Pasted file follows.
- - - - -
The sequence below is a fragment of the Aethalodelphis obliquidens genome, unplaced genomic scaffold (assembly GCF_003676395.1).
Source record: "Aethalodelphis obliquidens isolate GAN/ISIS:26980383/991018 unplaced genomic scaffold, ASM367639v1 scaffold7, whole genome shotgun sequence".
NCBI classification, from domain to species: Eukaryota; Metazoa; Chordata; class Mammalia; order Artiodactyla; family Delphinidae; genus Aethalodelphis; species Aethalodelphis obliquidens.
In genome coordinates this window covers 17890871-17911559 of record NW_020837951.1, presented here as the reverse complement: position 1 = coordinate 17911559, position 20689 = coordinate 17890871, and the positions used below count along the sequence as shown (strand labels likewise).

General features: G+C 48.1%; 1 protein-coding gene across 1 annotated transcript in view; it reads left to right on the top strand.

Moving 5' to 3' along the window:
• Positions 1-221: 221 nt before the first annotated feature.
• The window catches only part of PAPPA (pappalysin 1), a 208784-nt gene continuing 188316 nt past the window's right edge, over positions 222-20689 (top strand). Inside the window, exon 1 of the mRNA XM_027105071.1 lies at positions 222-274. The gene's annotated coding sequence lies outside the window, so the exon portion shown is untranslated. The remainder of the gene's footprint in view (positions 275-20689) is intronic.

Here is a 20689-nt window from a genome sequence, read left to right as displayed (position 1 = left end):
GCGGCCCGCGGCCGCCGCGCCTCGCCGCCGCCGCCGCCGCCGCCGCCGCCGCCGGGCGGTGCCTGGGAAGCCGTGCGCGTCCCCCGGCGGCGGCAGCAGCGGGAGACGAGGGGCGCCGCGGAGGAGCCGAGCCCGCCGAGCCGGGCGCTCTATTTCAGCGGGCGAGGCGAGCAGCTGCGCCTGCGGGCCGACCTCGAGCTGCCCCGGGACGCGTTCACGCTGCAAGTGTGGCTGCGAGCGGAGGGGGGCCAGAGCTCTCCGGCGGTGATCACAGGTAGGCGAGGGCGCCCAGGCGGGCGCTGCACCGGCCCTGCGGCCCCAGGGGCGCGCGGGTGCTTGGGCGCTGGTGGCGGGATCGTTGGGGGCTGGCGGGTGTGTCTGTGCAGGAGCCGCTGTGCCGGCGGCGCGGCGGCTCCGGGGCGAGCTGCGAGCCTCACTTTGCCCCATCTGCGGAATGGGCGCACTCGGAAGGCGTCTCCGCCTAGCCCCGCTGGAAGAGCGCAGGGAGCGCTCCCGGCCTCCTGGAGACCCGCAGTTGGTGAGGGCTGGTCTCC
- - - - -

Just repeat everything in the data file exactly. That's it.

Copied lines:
The sequence below is a fragment of the Aethalodelphis obliquidens genome, unplaced genomic scaffold (assembly GCF_003676395.1).
Source record: "Aethalodelphis obliquidens isolate GAN/ISIS:26980383/991018 unplaced genomic scaffold, ASM367639v1 scaffold7, whole genome shotgun sequence".
NCBI classification, from domain to species: Eukaryota; Metazoa; Chordata; class Mammalia; order Artiodactyla; family Delphinidae; genus Aethalodelphis; species Aethalodelphis obliquidens.
In genome coordinates this window covers 17890871-17911559 of record NW_020837951.1, presented here as the reverse complement: position 1 = coordinate 17911559, position 20689 = coordinate 17890871, and the positions used below count along the sequence as shown (strand labels likewise).

General features: G+C 48.1%; 1 protein-coding gene across 1 annotated transcript in view; it reads left to right on the top strand.

Moving 5' to 3' along the window:
• Positions 1-221: 221 nt before the first annotated feature.
• The window catches only part of PAPPA (pappalysin 1), a 208784-nt gene continuing 188316 nt past the window's right edge, over positions 222-20689 (top strand). Inside the window, exon 1 of the mRNA XM_027105071.1 lies at positions 222-274. The gene's annotated coding sequence lies outside the window, so the exon portion shown is untranslated. The remainder of the gene's footprint in view (positions 275-20689) is intronic.

Here is a 20689-nt window from a genome sequence, read left to right as displayed (position 1 = left end):
GCGGCCCGCGGCCGCCGCGCCTCGCCGCCGCCGCCGCCGCCGCCGCCGCCGCCGGGCGGTGCCTGGGAAGCCGTGCGCGTCCCCCGGCGGCGGCAGCAGCGGGAGACGAGGGGCGCCGCGGAGGAGCCGAGCCCGCCGAGCCGGGCGCTCTATTTCAGCGGGCGAGGCGAGCAGCTGCGCCTGCGGGCCGACCTCGAGCTGCCCCGGGACGCGTTCACGCTGCAAGTGTGGCTGCGAGCGGAGGGGGGCCAGAGCTCTCCGGCGGTGATCACAGGTAGGCGAGGGCGCCCAGGCGGGCGCTGCACCGGCCCTGCGGCCCCAGGGGCGCGCGGGTGCTTGGGCGCTGGTGGCGGGATCGTTGGGGGCTGGCGGGTGTGTCTGTGCAGGAGCCGCTGTGCCGGCGGCGCGGCGGCTCCGGGGCGAGCTGCGAGCCTCACTTTGCCCCATCTGCGGAATGGGCGCACTCGGAAGGCGTCTCCGCCTAGCCCCGCTGGAAGAGCGCAGGGAGCGCTCCCGGCCTCCTGGAGACCCGCAGTTGGTGAGGGCTGGTCTCC